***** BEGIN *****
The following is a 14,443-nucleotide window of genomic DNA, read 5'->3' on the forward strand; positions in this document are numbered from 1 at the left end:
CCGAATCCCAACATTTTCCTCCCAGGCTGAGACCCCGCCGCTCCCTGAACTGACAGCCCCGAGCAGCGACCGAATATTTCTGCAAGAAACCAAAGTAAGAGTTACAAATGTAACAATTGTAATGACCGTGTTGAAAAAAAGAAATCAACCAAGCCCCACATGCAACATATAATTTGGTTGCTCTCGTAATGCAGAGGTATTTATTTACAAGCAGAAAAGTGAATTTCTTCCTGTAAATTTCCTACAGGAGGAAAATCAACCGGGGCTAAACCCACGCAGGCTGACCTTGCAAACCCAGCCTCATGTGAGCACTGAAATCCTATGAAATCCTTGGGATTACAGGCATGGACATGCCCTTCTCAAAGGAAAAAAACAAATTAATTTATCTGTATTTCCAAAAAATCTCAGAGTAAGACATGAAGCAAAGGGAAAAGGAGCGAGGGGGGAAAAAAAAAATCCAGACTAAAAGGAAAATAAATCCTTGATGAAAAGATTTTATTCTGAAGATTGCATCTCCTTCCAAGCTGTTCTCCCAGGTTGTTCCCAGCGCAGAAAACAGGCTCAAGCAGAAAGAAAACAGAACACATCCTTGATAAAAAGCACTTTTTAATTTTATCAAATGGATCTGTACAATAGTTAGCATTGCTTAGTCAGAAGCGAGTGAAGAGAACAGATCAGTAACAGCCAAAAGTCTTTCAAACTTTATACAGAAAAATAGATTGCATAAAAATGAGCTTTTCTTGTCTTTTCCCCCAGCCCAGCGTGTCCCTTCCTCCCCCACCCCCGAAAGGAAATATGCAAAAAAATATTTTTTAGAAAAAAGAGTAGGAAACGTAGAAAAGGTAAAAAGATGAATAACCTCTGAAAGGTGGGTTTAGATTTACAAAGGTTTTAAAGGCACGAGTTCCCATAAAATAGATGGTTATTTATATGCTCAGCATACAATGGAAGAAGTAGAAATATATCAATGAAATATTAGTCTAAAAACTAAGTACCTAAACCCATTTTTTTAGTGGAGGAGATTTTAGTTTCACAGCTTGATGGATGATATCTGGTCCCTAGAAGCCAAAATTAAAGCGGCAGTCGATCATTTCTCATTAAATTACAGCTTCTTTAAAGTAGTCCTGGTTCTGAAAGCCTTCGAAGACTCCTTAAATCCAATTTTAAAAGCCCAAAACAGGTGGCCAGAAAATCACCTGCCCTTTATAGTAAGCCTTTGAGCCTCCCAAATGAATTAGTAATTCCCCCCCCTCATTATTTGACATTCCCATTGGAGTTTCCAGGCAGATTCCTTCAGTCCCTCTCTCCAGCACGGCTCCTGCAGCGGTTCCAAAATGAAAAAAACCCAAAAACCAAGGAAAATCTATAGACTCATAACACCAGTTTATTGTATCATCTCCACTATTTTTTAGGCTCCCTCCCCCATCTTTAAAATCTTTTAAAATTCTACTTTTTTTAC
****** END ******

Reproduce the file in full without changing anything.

The following is a 14,443-nucleotide window of genomic DNA, read 5'->3' on the forward strand; positions in this document are numbered from 1 at the left end:
CCGAATCCCAACATTTTCCTCCCAGGCTGAGACCCCGCCGCTCCCTGAACTGACAGCCCCGAGCAGCGACCGAATATTTCTGCAAGAAACCAAAGTAAGAGTTACAAATGTAACAATTGTAATGACCGTGTTGAAAAAAAGAAATCAACCAAGCCCCACATGCAACATATAATTTGGTTGCTCTCGTAATGCAGAGGTATTTATTTACAAGCAGAAAAGTGAATTTCTTCCTGTAAATTTCCTACAGGAGGAAAATCAACCGGGGCTAAACCCACGCAGGCTGACCTTGCAAACCCAGCCTCATGTGAGCACTGAAATCCTATGAAATCCTTGGGATTACAGGCATGGACATGCCCTTCTCAAAGGAAAAAAACAAATTAATTTATCTGTATTTCCAAAAAATCTCAGAGTAAGACATGAAGCAAAGGGAAAAGGAGCGAGGGGGGAAAAAAAAAATCCAGACTAAAAGGAAAATAAATCCTTGATGAAAAGATTTTATTCTGAAGATTGCATCTCCTTCCAAGCTGTTCTCCCAGGTTGTTCCCAGCGCAGAAAACAGGCTCAAGCAGAAAGAAAACAGAACACATCCTTGATAAAAAGCACTTTTTAATTTTATCAAATGGATCTGTACAATAGTTAGCATTGCTTAGTCAGAAGCGAGTGAAGAGAACAGATCAGTAACAGCCAAAAGTCTTTCAAACTTTATACAGAAAAATAGATTGCATAAAAATGAGCTTTTCTTGTCTTTTCCCCCAGCCCAGCGTGTCCCTTCCTCCCCCACCCCCGAAAGGAAATATGCAAAAAAATATTTTTTAGAAAAAAGAGTAGGAAACGTAGAAAAGGTAAAAAGATGAATAACCTCTGAAAGGTGGGTTTAGATTTACAAAGGTTTTAAAGGCACGAGTTCCCATAAAATAGATGGTTATTTATATGCTCAGCATACAATGGAAGAAGTAGAAATATATCAATGAAATATTAGTCTAAAAACTAAGTACCTAAACCCATTTTTTTAGTGGAGGAGATTTTAGTTTCACAGCTTGATGGATGATATCTGGTCCCTAGAAGCCAAAATTAAAGCGGCAGTCGATCATTTCTCATTAAATTACAGCTTCTTTAAAGTAGTCCTGGTTCTGAAAGCCTTCGAAGACTCCTTAAATCCAATTTTAAAAGCCCAAAACAGGTGGCCAGAAAATCACCTGCCCTTTATAGTAAGCCTTTGAGCCTCCCAAATGAATTAGTAATTCCCCCCCCTCATTATTTGACATTCCCATTGGAGTTTCCAGGCAGATTCCTTCAGTCCCTCTCTCCAGCACGGCTCCTGCAGCGGTTCCAAAATGAAAAAAACCCAAAAACCAAGGAAAATCTATAGACTCATAACACCAGTTTATTGTATCATCTCCACTATTTTTTAGGCTCCCTCCCCCATCTTTAAAATCTTTTAAAATTCTACTTTTTTTAC